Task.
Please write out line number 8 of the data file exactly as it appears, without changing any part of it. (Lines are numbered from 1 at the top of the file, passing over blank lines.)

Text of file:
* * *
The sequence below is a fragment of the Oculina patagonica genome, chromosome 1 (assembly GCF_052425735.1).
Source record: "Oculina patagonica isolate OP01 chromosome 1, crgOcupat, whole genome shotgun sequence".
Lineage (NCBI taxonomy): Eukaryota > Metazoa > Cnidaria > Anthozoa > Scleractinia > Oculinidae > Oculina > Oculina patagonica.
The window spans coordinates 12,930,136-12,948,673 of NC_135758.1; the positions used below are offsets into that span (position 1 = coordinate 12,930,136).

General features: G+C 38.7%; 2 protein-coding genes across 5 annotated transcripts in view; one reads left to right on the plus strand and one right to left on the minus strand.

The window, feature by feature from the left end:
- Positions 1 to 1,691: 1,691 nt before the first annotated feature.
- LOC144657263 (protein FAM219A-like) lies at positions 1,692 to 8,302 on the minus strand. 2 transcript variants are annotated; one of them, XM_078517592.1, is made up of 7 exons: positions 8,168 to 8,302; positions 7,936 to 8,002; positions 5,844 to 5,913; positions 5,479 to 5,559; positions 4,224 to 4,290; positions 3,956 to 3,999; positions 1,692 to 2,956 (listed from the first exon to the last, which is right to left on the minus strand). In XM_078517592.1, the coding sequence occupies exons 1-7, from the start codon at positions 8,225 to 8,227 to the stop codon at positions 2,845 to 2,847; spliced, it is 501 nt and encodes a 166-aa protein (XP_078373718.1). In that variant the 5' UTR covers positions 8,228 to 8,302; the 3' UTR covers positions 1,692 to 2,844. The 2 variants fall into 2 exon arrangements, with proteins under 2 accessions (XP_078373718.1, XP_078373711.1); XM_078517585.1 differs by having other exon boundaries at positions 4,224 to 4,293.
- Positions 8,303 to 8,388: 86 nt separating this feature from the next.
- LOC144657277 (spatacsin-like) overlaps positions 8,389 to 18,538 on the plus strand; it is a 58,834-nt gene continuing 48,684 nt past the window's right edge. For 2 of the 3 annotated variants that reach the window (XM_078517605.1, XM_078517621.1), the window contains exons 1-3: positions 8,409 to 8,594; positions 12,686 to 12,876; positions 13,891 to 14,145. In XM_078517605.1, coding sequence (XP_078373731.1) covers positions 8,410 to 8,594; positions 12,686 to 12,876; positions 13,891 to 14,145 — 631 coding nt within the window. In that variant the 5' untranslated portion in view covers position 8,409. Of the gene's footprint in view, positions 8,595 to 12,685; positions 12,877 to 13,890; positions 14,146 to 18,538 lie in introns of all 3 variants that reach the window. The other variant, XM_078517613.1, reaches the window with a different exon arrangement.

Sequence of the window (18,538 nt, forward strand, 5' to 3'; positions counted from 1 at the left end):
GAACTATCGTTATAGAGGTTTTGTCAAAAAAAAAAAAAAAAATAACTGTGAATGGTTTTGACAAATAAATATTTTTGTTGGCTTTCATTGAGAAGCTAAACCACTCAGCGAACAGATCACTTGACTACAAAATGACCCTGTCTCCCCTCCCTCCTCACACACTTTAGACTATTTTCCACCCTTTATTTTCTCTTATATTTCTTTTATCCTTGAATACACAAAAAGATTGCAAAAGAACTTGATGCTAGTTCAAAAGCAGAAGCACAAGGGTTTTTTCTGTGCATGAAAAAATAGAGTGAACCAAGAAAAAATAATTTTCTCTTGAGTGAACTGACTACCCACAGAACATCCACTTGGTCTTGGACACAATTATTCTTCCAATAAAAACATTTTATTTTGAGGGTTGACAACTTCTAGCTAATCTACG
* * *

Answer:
- LOC144657263 (protein FAM219A-like) lies at positions 1,692 to 8,302 on the minus strand. 2 transcript variants are annotated; one of them, XM_078517592.1, is made up of 7 exons: positions 8,168 to 8,302; positions 7,936 to 8,002; positions 5,844 to 5,913; positions 5,479 to 5,559; positions 4,224 to 4,290; positions 3,956 to 3,999; positions 1,692 to 2,956 (listed from the first exon to the last, which is right to left on the minus strand). In XM_078517592.1, the coding sequence occupies exons 1-7, from the start codon at positions 8,225 to 8,227 to the stop codon at positions 2,845 to 2,847; spliced, it is 501 nt and encodes a 166-aa protein (XP_078373718.1). In that variant the 5' UTR covers positions 8,228 to 8,302; the 3' UTR covers positions 1,692 to 2,844. The 2 variants fall into 2 exon arrangements, with proteins under 2 accessions (XP_078373718.1, XP_078373711.1); XM_078517585.1 differs by having other exon boundaries at positions 4,224 to 4,293.